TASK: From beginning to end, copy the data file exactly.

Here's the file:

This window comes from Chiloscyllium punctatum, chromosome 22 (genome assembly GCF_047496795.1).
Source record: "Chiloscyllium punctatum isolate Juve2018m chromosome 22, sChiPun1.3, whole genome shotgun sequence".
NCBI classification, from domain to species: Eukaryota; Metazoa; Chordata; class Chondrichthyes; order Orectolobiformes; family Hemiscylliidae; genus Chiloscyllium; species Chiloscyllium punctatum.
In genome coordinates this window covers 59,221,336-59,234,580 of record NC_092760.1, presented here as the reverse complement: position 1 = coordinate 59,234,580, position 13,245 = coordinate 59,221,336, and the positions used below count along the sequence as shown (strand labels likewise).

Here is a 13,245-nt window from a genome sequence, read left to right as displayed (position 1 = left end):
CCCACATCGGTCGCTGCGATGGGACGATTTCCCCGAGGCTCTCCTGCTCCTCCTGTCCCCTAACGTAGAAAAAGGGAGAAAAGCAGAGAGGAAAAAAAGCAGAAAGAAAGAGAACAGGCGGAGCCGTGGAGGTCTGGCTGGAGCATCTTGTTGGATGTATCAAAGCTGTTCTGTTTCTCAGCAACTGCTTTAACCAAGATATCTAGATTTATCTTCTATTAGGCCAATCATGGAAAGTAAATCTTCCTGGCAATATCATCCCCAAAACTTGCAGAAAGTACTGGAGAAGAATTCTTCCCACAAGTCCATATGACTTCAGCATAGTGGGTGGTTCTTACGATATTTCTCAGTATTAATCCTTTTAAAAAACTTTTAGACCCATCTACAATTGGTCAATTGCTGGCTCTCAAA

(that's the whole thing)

This window comes from Chiloscyllium punctatum, chromosome 22 (genome assembly GCF_047496795.1).
Source record: "Chiloscyllium punctatum isolate Juve2018m chromosome 22, sChiPun1.3, whole genome shotgun sequence".
NCBI classification, from domain to species: Eukaryota; Metazoa; Chordata; class Chondrichthyes; order Orectolobiformes; family Hemiscylliidae; genus Chiloscyllium; species Chiloscyllium punctatum.
In genome coordinates this window covers 59,221,336-59,234,580 of record NC_092760.1, presented here as the reverse complement: position 1 = coordinate 59,234,580, position 13,245 = coordinate 59,221,336, and the positions used below count along the sequence as shown (strand labels likewise).

Here is a 13,245-nt window from a genome sequence, read left to right as displayed (position 1 = left end):
CCCACATCGGTCGCTGCGATGGGACGATTTCCCCGAGGCTCTCCTGCTCCTCCTGTCCCCTAACGTAGAAAAAGGGAGAAAAGCAGAGAGGAAAAAAAGCAGAAAGAAAGAGAACAGGCGGAGCCGTGGAGGTCTGGCTGGAGCATCTTGTTGGATGTATCAAAGCTGTTCTGTTTCTCAGCAACTGCTTTAACCAAGATATCTAGATTTATCTTCTATTAGGCCAATCATGGAAAGTAAATCTTCCTGGCAATATCATCCCCAAAACTTGCAGAAAGTACTGGAGAAGAATTCTTCCCACAAGTCCATATGACTTCAGCATAGTGGGTGGTTCTTACGATATTTCTCAGTATTAATCCTTTTAAAAAACTTTTAGACCCATCTACAATTGGTCAATTGCTGGCTCTCAAA